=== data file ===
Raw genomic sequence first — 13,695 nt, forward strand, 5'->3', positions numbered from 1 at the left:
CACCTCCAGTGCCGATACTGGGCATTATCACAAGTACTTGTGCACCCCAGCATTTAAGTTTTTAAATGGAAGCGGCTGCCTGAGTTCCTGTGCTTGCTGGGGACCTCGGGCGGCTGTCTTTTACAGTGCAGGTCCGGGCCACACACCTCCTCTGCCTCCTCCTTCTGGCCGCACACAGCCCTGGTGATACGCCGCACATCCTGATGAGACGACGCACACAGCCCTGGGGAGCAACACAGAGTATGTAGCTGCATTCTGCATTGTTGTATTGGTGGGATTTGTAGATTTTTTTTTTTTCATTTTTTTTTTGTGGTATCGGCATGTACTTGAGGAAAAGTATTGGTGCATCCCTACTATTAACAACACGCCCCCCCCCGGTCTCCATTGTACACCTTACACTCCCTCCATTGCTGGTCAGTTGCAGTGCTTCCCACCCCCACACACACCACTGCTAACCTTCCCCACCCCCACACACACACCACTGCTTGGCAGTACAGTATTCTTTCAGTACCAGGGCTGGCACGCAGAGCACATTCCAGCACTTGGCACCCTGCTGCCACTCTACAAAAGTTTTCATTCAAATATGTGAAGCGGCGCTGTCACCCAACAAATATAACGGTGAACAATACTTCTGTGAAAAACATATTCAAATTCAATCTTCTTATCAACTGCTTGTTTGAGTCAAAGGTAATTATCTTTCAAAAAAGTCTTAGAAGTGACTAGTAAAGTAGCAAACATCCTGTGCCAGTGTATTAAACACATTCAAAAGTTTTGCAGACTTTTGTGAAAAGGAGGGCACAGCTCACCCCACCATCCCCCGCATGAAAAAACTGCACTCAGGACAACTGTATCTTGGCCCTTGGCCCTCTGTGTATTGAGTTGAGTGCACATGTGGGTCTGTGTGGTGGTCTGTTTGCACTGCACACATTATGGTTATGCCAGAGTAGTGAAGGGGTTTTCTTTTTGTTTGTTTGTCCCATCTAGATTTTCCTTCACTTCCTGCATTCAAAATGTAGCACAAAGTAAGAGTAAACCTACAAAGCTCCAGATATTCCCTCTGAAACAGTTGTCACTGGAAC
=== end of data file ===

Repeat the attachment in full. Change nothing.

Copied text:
Raw genomic sequence first — 13,695 nt, forward strand, 5'->3', positions numbered from 1 at the left:
CACCTCCAGTGCCGATACTGGGCATTATCACAAGTACTTGTGCACCCCAGCATTTAAGTTTTTAAATGGAAGCGGCTGCCTGAGTTCCTGTGCTTGCTGGGGACCTCGGGCGGCTGTCTTTTACAGTGCAGGTCCGGGCCACACACCTCCTCTGCCTCCTCCTTCTGGCCGCACACAGCCCTGGTGATACGCCGCACATCCTGATGAGACGACGCACACAGCCCTGGGGAGCAACACAGAGTATGTAGCTGCATTCTGCATTGTTGTATTGGTGGGATTTGTAGATTTTTTTTTTTTCATTTTTTTTTTGTGGTATCGGCATGTACTTGAGGAAAAGTATTGGTGCATCCCTACTATTAACAACACGCCCCCCCCCGGTCTCCATTGTACACCTTACACTCCCTCCATTGCTGGTCAGTTGCAGTGCTTCCCACCCCCACACACACCACTGCTAACCTTCCCCACCCCCACACACACACCACTGCTTGGCAGTACAGTATTCTTTCAGTACCAGGGCTGGCACGCAGAGCACATTCCAGCACTTGGCACCCTGCTGCCACTCTACAAAAGTTTTCATTCAAATATGTGAAGCGGCGCTGTCACCCAACAAATATAACGGTGAACAATACTTCTGTGAAAAACATATTCAAATTCAATCTTCTTATCAACTGCTTGTTTGAGTCAAAGGTAATTATCTTTCAAAAAAGTCTTAGAAGTGACTAGTAAAGTAGCAAACATCCTGTGCCAGTGTATTAAACACATTCAAAAGTTTTGCAGACTTTTGTGAAAAGGAGGGCACAGCTCACCCCACCATCCCCCGCATGAAAAAACTGCACTCAGGACAACTGTATCTTGGCCCTTGGCCCTCTGTGTATTGAGTTGAGTGCACATGTGGGTCTGTGTGGTGGTCTGTTTGCACTGCACACATTATGGTTATGCCAGAGTAGTGAAGGGGTTTTCTTTTTGTTTGTTTGTCCCATCTAGATTTTCCTTCACTTCCTGCATTCAAAATGTAGCACAAAGTAAGAGTAAACCTACAAAGCTCCAGATATTCCCTCTGAAACAGTTGTCACTGGAAC